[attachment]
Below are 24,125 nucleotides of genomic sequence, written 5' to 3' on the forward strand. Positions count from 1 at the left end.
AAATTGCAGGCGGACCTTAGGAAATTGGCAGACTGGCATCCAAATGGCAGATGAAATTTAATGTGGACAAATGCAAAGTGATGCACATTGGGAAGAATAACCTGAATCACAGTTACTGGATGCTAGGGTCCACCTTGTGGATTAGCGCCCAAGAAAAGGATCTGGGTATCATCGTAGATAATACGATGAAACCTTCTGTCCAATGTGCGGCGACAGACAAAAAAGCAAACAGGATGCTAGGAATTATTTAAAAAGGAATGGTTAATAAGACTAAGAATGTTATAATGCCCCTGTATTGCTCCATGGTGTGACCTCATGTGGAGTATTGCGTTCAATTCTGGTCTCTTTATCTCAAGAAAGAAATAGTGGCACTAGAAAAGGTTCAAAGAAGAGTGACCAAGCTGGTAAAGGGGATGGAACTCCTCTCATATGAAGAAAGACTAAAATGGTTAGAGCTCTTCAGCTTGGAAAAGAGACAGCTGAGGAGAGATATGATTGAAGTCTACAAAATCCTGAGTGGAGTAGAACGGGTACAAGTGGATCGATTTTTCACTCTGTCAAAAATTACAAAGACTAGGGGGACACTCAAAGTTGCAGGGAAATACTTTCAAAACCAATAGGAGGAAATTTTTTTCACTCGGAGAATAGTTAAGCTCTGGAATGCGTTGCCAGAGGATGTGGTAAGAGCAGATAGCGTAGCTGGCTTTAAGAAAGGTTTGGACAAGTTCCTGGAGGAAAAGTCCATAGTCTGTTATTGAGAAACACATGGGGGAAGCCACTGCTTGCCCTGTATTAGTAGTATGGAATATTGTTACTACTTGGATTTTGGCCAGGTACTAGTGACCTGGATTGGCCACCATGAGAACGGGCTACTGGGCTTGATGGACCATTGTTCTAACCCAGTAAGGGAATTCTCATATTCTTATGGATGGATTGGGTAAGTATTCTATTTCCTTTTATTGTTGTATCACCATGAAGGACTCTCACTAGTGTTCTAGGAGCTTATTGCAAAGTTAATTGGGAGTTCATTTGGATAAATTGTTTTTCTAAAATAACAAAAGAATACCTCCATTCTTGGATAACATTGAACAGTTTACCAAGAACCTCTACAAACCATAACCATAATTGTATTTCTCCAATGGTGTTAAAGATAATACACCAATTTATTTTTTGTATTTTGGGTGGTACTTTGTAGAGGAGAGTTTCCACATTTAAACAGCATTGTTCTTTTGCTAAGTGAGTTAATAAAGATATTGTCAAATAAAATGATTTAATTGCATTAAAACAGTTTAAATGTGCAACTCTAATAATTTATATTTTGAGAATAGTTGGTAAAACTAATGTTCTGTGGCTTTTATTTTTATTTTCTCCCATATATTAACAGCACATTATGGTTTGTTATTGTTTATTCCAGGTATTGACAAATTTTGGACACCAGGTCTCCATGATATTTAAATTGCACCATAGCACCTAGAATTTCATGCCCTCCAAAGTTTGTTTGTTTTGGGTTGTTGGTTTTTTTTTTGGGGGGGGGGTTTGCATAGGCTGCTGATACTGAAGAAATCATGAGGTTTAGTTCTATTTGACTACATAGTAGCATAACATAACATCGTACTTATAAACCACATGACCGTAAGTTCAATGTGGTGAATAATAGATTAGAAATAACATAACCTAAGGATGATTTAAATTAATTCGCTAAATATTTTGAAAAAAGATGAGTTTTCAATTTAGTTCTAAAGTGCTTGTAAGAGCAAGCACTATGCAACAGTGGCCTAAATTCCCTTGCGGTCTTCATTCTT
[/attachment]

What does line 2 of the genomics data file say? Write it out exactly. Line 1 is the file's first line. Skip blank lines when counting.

AAATTGCAGGCGGACCTTAGGAAATTGGCAGACTGGCATCCAAATGGCAGATGAAATTTAATGTGGACAAATGCAAAGTGATGCACATTGGGAAGAATAACCTGAATCACAGTTACTGGATGCTAGGGTCCACCTTGTGGATTAGCGCCCAAGAAAAGGATCTGGGTATCATCGTAGATAATACGATGAAACCTTCTGTCCAATGTGCGGCGACAGACAAAAAAGCAAACAGGATGCTAGGAATTATTTAAAAAGGAATGGTTAATAAGACTAAGAATGTTATAATGCCCCTGTATTGCTCCATGGTGTGACCTCATGTGGAGTATTGCGTTCAATTCTGGTCTCTTTATCTCAAGAAAGAAATAGTGGCACTAGAAAAGGTTCAAAGAAGAGTGACCAAGCTGGTAAAGGGGATGGAACTCCTCTCATATGAAGAAAGACTAAAATGGTTAGAGCTCTTCAGCTTGGAAAAGAGACAGCTGAGGAGAGATATGATTGAAGTCTACAAAATCCTGAGTGGAGTAGAACGGGTACAAGTGGATCGATTTTTCACTCTGTCAAAAATTACAAAGACTAGGGGGACACTCAAAGTTGCAGGGAAATACTTTCAAAACCAATAGGAGGAAATTTTTTTCACTCGGAGAATAGTTAAGCTCTGGAATGCGTTGCCAGAGGATGTGGTAAGAGCAGATAGCGTAGCTGGCTTTAAGAAAGGTTTGGACAAGTTCCTGGAGGAAAAGTCCATAGTCTGTTATTGAGAAACACATGGGGGAAGCCACTGCTTGCCCTGTATTAGTAGTATGGAATATTGTTACTACTTGGATTTTGGCCAGGTACTAGTGACCTGGATTGGCCACCATGAGAACGGGCTACTGGGCTTGATGGACCATTGTTCTAACCCAGTAAGGGAATTCTCATATTCTTATGGATGGATTGGGTAAGTATTCTATTTCCTTTTATTGTTGTATCACCATGAAGGACTCTCACTAGTGTTCTAGGAGCTTATTGCAAAGTTAATTGGGAGTTCATTTGGATAAATTGTTTTTCTAAAATAACAAAAGAATACCTCCATTCTTGGATAACATTGAACAGTTTACCAAGAACCTCTACAAACCATAACCATAATTGTATTTCTCCAATGGTGTTAAAGATAATACACCAATTTATTTTTTGTATTTTGGGTGGTACTTTGTAGAGGAGAGTTTCCACATTTAAACAGCATTGTTCTTTTGCTAAGTGAGTTAATAAAGATATTGTCAAATAAAATGATTTAATTGCATTAAAACAGTTTAAATGTGCAACTCTAATAATTTATATTTTGAGAATAGTTGGTAAAACTAATGTTCTGTGGCTTTTATTTTTATTTTCTCCCATATATTAACAGCACATTATGGTTTGTTATTGTTTATTCCAGGTATTGACAAATTTTGGACACCAGGTCTCCATGATATTTAAATTGCACCATAGCACCTAGAATTTCATGCCCTCCAAAGTTTGTTTGTTTTGGGTTGTTGGTTTTTTTTTTGGGGGGGGGGTTTGCATAGGCTGCTGATACTGAAGAAATCATGAGGTTTAGTTCTATTTGACTACATAGTAGCATAACATAACATCGTACTTATAAACCACATGACCGTAAGTTCAATGTGGTGAATAATAGATTAGAAATAACATAACCTAAGGATGATTTAAATTAATTCGCTAAATATTTTGAAAAAAGATGAGTTTTCAATTTAGTTCTAAAGTGCTTGTAAGAGCAAGCACTATGCAACAGTGGCCTAAATTCCCTTGCGGTCTTCATTCTT